Totally by design. Work/life balance is important if our people are to avoid burnout, which is a real danger in today’s work environment, and particularly for people who love what they do and work in a fast growing business. If we burn out our people, it will hurt our business.

Efficiency is critical for us in a number of ways. We serve the engineering community, who have smaller-sized jobs, so we have to minimize the overhead to be profitable. We’ve achieved that through the use of technology. We also know that to grow, we have to work smarter, not harder.

Small-scale is also a key part of who we are. We do small jobs for our customers, and as soon as our attitude and ego becomes too big for our customers, dealing with Protocase could become like, say, dealing with a cell phone company, bank, or automaker. Not to say that each interaction with those companies are bad, but generally, most people walk away feeling less than satisfied, and with the impression that their business is not really important to the company.

Finally, we rely heavily on positivity . At Protocase, we work hard at things we love to do, in a place that we want to live. We feel lucky to do so. This attitude helps motivate us, and comes through when we deal with customers. And we want every customer walking away from each interaction feeling as positive as is possible, so that it maximizes the chance of them coming back.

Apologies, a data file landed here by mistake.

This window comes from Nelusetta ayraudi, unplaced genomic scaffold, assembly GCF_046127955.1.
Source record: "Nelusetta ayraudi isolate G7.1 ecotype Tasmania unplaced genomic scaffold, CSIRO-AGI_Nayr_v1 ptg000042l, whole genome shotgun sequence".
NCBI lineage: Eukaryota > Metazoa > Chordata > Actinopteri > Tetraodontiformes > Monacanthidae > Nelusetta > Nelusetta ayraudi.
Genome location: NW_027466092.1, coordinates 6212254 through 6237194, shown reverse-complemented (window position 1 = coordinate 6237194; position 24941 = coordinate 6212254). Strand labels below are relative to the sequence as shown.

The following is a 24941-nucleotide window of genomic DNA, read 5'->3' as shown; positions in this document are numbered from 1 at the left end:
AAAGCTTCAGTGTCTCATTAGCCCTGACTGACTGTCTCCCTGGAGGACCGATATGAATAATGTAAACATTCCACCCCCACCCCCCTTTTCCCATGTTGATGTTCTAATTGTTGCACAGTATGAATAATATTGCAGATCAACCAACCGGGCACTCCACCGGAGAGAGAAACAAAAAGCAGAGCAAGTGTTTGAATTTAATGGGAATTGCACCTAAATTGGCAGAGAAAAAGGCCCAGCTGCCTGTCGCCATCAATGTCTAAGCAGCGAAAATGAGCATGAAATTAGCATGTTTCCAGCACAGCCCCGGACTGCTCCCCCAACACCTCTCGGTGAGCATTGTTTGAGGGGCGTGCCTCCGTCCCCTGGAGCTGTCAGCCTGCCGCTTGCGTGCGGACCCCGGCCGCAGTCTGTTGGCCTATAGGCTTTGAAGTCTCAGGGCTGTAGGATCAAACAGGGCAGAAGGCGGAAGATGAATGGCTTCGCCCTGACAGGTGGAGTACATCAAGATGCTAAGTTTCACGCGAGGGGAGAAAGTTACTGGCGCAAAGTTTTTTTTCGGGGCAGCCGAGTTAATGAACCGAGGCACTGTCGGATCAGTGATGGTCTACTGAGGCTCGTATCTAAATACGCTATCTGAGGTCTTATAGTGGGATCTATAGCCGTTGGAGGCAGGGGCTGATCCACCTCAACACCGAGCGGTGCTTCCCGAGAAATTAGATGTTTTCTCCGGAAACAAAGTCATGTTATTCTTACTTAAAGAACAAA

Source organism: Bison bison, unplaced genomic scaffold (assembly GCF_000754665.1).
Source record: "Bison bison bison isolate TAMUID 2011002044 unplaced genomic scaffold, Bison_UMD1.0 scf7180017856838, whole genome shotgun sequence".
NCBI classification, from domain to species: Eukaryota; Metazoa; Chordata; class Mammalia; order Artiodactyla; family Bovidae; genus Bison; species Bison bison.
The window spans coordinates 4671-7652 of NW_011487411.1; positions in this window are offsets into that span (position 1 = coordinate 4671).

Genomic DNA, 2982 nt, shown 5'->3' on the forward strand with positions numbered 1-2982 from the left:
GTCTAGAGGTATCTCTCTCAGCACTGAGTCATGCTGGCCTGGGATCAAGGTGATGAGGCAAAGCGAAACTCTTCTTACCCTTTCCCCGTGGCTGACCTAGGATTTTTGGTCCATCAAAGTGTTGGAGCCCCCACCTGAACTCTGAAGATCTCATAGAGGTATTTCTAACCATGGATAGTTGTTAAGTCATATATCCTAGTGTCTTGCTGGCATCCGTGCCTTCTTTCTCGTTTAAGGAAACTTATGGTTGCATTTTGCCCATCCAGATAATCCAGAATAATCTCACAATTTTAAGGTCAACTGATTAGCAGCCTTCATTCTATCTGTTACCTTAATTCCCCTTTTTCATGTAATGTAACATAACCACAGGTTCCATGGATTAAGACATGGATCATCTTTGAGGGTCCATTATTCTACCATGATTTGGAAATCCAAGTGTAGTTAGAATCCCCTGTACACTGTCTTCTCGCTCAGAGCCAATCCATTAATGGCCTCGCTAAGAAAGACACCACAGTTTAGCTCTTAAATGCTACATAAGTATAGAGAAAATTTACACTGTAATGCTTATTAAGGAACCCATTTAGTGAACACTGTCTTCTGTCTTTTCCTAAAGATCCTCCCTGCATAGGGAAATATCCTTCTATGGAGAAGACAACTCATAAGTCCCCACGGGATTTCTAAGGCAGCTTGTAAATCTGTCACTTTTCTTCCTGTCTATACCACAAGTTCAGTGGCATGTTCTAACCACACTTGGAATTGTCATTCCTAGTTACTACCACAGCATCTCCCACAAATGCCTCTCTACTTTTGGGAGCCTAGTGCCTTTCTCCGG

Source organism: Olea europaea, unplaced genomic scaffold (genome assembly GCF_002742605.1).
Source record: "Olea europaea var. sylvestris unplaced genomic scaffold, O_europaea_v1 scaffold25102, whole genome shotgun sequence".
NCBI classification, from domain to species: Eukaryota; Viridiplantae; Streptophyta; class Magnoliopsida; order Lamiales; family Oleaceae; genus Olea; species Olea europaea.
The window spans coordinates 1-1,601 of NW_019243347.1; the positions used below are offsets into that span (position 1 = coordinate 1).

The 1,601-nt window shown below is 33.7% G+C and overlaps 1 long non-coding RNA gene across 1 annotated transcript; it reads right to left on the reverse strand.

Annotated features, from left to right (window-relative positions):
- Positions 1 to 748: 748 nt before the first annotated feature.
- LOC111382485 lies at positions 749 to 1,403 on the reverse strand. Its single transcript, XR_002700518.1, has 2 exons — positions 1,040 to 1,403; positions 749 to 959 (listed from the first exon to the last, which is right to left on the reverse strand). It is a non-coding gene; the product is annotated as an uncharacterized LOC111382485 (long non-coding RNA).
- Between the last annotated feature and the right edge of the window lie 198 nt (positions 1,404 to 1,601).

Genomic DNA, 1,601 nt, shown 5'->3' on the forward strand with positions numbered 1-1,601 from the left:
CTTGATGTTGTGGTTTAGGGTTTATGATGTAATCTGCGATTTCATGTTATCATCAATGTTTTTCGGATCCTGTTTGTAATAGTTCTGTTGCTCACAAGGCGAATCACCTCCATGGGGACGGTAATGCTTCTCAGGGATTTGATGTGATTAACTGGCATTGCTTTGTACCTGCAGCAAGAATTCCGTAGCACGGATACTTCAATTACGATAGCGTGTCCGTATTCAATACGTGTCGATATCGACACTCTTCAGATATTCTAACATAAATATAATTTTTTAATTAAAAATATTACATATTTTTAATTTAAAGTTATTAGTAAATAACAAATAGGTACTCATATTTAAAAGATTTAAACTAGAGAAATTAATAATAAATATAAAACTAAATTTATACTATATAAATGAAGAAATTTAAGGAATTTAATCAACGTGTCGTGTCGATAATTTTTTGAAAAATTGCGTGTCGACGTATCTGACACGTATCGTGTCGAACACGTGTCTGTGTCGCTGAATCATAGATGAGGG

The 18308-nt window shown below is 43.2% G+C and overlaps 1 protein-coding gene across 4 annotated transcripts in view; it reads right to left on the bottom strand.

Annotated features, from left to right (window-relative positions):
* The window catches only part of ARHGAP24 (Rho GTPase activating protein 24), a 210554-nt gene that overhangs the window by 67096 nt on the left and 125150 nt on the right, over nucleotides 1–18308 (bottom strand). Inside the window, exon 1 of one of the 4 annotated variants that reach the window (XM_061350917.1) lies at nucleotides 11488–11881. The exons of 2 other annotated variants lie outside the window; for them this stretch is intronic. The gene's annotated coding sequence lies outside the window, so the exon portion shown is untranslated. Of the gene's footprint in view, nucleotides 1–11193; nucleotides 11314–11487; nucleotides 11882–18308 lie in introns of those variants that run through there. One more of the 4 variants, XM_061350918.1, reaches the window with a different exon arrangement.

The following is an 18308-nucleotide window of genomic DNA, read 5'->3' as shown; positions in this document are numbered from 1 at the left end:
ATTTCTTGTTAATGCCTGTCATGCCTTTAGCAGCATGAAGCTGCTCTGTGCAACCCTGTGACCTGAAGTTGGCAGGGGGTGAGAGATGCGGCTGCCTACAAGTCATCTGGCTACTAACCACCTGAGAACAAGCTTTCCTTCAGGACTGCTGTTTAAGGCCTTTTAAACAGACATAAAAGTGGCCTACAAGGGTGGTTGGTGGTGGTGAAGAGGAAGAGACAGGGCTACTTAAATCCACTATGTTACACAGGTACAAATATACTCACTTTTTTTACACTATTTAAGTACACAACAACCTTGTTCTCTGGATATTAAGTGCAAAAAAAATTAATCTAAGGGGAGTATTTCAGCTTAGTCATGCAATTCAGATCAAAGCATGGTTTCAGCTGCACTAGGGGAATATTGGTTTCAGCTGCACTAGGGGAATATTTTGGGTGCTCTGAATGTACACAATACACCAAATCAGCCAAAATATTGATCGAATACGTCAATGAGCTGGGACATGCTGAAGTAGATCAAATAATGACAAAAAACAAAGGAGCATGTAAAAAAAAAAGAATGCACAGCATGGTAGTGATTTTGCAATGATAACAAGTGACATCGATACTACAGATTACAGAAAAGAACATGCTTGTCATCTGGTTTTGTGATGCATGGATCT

7. What are your favourite CB eateries and food sources?

Hmmm … lots of choices, I’ll stick to Sydney and area so I don’t take up too much space. Allegro and Flavour (downtown or 19) for a sophisticated lunch, and of course, you can’t beat the burgers and fries at Kay’s Kozy Korner. For food and drink after work, I happen to be a fan of Don Cherry’s wings, plus they have my favourite beer, Newcastle Brown (as long as Steve Lilley doesn’t drink them out of stock). Boston Pizza has great draft (cold Rickards Red), and Governors has a great beer selection and is a short walk up the hill from my sailboat’s berth at the Royal Cape Breton Yacht Club.

8. What are your favourite things to do outside?

In the summer it is sailing. I have a 33’ sailboat that I love spending time on. Cape Breton has the best sailing on the east coast of North America by far, with relatively warm water, incredible scenery, and more beautiful and secluded anchorages than you could ever wish for.

I keep my boat at a club that is 15 minutes walk from my house, and I can drive there after work in minutes. Sydney Harbour is becoming a decent piece of recreational water, since our sewage treatment came on line a few years ago (it’s hard to believe that many Canadian cities still crap in their own water!). The Bras d’Or Lakes are a revered sailing destination, but most east coasters have to slog their way up through the foggy and rough coasts of Maine and Nova Scotia. I can get there in about 4 hours. Plus we are in a great location to get to interesting places such as PEI, the Magdalens, and that magical place called Newfoundland.

9. Are you planning on sticking around in CB? Why, or why not?

Absolutely. Why would anyone ever want to go anywhere else?

Seriously, I spent 10 great years in Waterloo Ontario, and met a great group of friends and had a great time. It was a good place to live, and I’m sure I would have been happy had I stayed. I bet there are a ton of other places that would be great to live. But my family is here, and I love our landscape, ocean, people, and culture. Everything that I like doing is close by. So I doubt I’ll be going anywhere permanently.

10. Finish this sentence: Cape Breton needs…